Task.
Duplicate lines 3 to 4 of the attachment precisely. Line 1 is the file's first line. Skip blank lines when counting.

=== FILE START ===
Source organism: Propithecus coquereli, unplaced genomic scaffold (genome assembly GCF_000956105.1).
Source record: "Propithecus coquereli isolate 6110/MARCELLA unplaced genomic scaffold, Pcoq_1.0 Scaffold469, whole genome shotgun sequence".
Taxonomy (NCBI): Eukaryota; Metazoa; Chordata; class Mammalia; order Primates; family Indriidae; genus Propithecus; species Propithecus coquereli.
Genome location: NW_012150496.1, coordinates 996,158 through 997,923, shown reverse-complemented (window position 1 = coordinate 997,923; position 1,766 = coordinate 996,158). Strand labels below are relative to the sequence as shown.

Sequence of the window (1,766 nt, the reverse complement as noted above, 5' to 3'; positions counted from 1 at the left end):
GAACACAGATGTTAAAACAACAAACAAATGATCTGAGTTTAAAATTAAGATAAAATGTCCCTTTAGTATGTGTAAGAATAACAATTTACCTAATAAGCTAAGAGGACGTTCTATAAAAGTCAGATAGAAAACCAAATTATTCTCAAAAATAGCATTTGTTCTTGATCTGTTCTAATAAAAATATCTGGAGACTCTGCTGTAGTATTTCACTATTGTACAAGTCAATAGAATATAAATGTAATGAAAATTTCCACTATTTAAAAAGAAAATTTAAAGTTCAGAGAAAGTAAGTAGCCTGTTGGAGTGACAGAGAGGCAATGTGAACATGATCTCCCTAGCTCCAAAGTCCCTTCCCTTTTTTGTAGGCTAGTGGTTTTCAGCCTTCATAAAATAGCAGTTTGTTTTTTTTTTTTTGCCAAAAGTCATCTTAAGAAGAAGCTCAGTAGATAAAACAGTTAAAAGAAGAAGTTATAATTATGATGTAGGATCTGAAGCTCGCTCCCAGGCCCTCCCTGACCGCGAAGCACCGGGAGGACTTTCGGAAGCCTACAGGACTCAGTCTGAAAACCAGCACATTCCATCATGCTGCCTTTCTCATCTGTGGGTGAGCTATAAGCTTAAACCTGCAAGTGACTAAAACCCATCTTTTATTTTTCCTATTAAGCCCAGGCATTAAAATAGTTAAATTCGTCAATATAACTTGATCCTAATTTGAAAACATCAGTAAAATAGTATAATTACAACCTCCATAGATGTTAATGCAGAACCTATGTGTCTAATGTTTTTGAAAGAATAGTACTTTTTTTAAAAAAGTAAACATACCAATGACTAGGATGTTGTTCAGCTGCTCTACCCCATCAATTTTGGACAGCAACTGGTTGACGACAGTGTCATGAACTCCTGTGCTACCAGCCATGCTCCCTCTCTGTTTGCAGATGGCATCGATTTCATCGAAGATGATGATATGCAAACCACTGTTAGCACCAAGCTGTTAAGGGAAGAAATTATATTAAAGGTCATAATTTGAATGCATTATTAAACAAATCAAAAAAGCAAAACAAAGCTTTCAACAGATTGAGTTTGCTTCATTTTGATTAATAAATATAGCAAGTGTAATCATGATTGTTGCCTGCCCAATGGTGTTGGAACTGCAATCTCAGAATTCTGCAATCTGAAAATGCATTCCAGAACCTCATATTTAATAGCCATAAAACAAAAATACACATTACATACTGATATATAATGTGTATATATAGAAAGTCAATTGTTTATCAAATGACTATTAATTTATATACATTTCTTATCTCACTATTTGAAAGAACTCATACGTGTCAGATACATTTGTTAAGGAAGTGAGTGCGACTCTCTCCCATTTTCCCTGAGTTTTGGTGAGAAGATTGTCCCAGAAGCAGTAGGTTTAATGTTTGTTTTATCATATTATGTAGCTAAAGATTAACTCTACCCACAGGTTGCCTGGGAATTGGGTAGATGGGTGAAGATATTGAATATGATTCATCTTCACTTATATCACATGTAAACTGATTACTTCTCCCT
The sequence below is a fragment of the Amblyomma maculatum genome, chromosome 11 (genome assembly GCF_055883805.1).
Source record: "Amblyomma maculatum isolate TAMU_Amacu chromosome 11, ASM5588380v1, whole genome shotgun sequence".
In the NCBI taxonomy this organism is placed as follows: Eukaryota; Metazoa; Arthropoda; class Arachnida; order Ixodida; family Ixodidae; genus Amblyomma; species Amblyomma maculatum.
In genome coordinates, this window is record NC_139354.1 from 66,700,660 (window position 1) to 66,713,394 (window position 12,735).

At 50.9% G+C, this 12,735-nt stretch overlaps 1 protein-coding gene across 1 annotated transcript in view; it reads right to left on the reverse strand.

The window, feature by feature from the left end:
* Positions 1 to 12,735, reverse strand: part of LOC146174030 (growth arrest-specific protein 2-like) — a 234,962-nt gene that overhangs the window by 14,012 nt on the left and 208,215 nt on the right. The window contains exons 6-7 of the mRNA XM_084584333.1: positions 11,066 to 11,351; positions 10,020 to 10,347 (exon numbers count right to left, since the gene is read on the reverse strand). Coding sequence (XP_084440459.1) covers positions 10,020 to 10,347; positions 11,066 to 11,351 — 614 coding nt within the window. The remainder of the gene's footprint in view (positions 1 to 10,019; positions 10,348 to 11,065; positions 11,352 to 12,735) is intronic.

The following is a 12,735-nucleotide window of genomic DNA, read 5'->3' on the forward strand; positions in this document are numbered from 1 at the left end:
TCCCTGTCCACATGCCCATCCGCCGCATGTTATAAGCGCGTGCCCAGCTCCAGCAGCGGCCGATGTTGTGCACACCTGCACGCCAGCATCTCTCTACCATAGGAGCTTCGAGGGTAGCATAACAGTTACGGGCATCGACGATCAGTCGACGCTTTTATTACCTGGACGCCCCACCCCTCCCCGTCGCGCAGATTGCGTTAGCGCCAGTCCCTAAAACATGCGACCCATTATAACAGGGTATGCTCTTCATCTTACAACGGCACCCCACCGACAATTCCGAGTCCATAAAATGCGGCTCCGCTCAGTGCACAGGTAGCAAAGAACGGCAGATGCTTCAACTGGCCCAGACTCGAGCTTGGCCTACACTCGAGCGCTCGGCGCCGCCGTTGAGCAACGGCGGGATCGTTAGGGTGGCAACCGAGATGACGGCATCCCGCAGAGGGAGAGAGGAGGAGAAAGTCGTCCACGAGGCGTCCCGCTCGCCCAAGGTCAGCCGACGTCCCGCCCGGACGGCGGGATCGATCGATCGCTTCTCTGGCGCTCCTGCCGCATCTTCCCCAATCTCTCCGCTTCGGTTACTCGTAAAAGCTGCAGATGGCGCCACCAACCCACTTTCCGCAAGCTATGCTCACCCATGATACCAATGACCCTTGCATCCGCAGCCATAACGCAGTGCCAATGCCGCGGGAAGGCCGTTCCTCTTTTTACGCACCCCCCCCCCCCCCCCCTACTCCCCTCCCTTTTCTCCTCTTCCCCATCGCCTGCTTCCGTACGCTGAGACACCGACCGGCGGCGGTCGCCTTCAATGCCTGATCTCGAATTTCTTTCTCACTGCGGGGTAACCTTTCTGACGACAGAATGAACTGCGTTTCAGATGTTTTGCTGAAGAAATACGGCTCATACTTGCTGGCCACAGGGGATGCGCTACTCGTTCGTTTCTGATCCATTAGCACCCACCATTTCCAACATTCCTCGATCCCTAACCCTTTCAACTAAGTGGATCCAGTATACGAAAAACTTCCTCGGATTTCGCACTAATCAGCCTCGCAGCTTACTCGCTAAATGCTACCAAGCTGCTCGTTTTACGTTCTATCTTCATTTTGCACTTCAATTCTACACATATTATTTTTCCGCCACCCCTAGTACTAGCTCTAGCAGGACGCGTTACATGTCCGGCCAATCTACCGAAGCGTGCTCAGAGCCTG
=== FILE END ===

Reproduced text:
Taxonomy (NCBI): Eukaryota; Metazoa; Chordata; class Mammalia; order Primates; family Indriidae; genus Propithecus; species Propithecus coquereli.
Genome location: NW_012150496.1, coordinates 996,158 through 997,923, shown reverse-complemented (window position 1 = coordinate 997,923; position 1,766 = coordinate 996,158). Strand labels below are relative to the sequence as shown.